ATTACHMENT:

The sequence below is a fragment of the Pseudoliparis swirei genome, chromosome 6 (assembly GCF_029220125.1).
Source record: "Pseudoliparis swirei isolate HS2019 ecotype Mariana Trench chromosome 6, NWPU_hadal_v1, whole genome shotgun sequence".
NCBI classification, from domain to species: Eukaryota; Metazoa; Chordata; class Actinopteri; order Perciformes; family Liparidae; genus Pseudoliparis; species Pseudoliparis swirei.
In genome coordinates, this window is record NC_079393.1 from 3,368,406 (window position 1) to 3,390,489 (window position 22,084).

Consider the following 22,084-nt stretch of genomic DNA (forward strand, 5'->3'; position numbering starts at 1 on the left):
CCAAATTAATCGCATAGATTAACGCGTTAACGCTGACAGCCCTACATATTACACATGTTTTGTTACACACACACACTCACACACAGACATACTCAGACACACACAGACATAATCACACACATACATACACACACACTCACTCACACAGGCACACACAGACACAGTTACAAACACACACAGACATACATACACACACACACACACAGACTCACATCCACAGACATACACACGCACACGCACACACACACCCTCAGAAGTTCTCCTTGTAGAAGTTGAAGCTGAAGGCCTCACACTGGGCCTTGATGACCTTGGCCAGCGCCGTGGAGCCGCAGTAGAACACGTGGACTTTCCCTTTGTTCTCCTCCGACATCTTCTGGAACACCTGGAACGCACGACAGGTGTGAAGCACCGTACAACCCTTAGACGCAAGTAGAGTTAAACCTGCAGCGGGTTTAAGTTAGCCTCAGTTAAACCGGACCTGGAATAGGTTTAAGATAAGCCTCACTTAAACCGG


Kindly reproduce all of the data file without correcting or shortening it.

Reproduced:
The sequence below is a fragment of the Pseudoliparis swirei genome, chromosome 6 (assembly GCF_029220125.1).
Source record: "Pseudoliparis swirei isolate HS2019 ecotype Mariana Trench chromosome 6, NWPU_hadal_v1, whole genome shotgun sequence".
NCBI classification, from domain to species: Eukaryota; Metazoa; Chordata; class Actinopteri; order Perciformes; family Liparidae; genus Pseudoliparis; species Pseudoliparis swirei.
In genome coordinates, this window is record NC_079393.1 from 3,368,406 (window position 1) to 3,390,489 (window position 22,084).

Consider the following 22,084-nt stretch of genomic DNA (forward strand, 5'->3'; position numbering starts at 1 on the left):
CCAAATTAATCGCATAGATTAACGCGTTAACGCTGACAGCCCTACATATTACACATGTTTTGTTACACACACACACTCACACACAGACATACTCAGACACACACAGACATAATCACACACATACATACACACACACTCACTCACACAGGCACACACAGACACAGTTACAAACACACACAGACATACATACACACACACACACACAGACTCACATCCACAGACATACACACGCACACGCACACACACACCCTCAGAAGTTCTCCTTGTAGAAGTTGAAGCTGAAGGCCTCACACTGGGCCTTGATGACCTTGGCCAGCGCCGTGGAGCCGCAGTAGAACACGTGGACTTTCCCTTTGTTCTCCTCCGACATCTTCTGGAACACCTGGAACGCACGACAGGTGTGAAGCACCGTACAACCCTTAGACGCAAGTAGAGTTAAACCTGCAGCGGGTTTAAGTTAGCCTCAGTTAAACCGGACCTGGAATAGGTTTAAGATAAGCCTCACTTAAACCGG